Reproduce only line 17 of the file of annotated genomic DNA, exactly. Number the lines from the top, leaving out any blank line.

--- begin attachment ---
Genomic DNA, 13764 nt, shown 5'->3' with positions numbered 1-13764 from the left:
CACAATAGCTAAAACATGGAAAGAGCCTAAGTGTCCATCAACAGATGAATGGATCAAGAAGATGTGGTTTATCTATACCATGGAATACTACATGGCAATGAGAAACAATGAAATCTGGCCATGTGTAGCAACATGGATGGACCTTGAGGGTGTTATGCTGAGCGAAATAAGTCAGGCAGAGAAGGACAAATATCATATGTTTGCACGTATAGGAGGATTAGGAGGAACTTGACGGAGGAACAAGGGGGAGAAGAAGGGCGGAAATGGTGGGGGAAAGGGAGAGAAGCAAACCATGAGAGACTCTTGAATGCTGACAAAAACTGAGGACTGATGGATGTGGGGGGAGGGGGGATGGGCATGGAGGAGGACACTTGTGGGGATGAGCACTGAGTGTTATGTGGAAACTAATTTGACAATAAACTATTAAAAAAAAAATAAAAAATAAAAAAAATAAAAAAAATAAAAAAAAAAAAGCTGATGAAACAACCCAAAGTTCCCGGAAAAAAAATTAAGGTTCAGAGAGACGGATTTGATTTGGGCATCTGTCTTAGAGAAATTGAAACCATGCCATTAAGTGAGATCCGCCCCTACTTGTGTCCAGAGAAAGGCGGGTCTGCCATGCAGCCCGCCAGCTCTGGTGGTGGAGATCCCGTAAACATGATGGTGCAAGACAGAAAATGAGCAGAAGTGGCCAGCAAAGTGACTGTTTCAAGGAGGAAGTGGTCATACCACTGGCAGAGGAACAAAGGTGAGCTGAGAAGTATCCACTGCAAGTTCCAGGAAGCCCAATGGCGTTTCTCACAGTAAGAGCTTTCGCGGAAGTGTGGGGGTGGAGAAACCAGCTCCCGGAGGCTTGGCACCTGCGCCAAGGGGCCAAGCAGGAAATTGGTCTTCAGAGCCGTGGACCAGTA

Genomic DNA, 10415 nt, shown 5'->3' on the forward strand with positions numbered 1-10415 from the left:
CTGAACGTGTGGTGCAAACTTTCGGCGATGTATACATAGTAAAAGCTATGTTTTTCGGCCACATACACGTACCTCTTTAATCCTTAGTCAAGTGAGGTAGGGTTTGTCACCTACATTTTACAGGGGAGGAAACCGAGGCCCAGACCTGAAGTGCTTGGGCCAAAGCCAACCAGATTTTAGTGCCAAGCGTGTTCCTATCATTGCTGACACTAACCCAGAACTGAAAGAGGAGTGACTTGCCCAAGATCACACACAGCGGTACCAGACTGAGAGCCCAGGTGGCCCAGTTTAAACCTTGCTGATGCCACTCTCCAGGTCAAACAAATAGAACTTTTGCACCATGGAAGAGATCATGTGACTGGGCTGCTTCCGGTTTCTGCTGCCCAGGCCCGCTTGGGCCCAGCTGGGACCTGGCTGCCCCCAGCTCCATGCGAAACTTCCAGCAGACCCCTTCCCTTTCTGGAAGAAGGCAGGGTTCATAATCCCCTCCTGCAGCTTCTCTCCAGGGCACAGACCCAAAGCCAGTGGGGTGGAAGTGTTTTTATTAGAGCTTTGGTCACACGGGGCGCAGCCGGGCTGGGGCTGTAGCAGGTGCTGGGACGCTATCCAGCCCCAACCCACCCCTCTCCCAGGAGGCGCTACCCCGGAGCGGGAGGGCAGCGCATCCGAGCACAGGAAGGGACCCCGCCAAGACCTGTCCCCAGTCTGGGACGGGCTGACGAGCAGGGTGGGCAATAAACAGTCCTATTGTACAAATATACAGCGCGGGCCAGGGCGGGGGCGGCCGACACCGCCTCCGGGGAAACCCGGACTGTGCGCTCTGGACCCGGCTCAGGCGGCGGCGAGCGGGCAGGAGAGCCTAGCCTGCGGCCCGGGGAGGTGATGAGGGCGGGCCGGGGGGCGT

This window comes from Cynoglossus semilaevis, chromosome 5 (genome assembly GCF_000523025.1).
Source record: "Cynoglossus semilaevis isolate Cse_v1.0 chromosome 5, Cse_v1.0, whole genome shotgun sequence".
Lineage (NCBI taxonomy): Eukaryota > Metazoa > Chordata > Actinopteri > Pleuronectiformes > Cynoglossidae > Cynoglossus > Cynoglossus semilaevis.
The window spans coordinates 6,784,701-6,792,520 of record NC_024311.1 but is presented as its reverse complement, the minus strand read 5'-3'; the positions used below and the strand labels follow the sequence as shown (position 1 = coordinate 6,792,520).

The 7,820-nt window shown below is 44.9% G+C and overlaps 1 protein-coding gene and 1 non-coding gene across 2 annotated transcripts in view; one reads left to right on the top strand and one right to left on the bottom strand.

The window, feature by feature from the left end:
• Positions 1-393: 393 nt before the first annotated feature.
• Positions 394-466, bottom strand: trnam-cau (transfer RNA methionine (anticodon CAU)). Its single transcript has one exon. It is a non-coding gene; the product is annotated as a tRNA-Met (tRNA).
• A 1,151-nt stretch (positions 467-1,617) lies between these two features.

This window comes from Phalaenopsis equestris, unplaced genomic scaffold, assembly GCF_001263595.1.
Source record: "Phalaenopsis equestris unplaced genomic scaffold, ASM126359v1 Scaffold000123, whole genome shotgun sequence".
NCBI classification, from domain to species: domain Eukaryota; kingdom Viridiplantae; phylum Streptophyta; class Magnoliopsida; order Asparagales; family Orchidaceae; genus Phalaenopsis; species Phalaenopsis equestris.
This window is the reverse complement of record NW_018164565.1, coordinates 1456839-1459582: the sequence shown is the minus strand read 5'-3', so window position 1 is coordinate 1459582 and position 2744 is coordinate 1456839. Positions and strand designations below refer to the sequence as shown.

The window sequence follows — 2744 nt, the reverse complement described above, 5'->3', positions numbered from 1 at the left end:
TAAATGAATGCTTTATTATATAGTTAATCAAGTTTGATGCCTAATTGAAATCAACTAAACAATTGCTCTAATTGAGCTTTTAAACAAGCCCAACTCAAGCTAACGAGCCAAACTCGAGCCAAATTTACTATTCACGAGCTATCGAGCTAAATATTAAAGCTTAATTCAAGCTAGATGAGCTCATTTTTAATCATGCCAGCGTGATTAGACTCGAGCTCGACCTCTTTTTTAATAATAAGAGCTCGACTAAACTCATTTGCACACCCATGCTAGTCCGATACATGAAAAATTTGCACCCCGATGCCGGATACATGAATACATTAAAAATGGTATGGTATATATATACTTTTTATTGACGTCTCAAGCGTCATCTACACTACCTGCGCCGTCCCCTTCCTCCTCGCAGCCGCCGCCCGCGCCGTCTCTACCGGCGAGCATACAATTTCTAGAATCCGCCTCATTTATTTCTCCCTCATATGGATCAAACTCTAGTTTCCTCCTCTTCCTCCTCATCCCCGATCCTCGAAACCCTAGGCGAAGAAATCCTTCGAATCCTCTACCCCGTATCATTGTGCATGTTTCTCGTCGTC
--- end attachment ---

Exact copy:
This window is the reverse complement of record NW_018164565.1, coordinates 1456839-1459582: the sequence shown is the minus strand read 5'-3', so window position 1 is coordinate 1459582 and position 2744 is coordinate 1456839. Positions and strand designations below refer to the sequence as shown.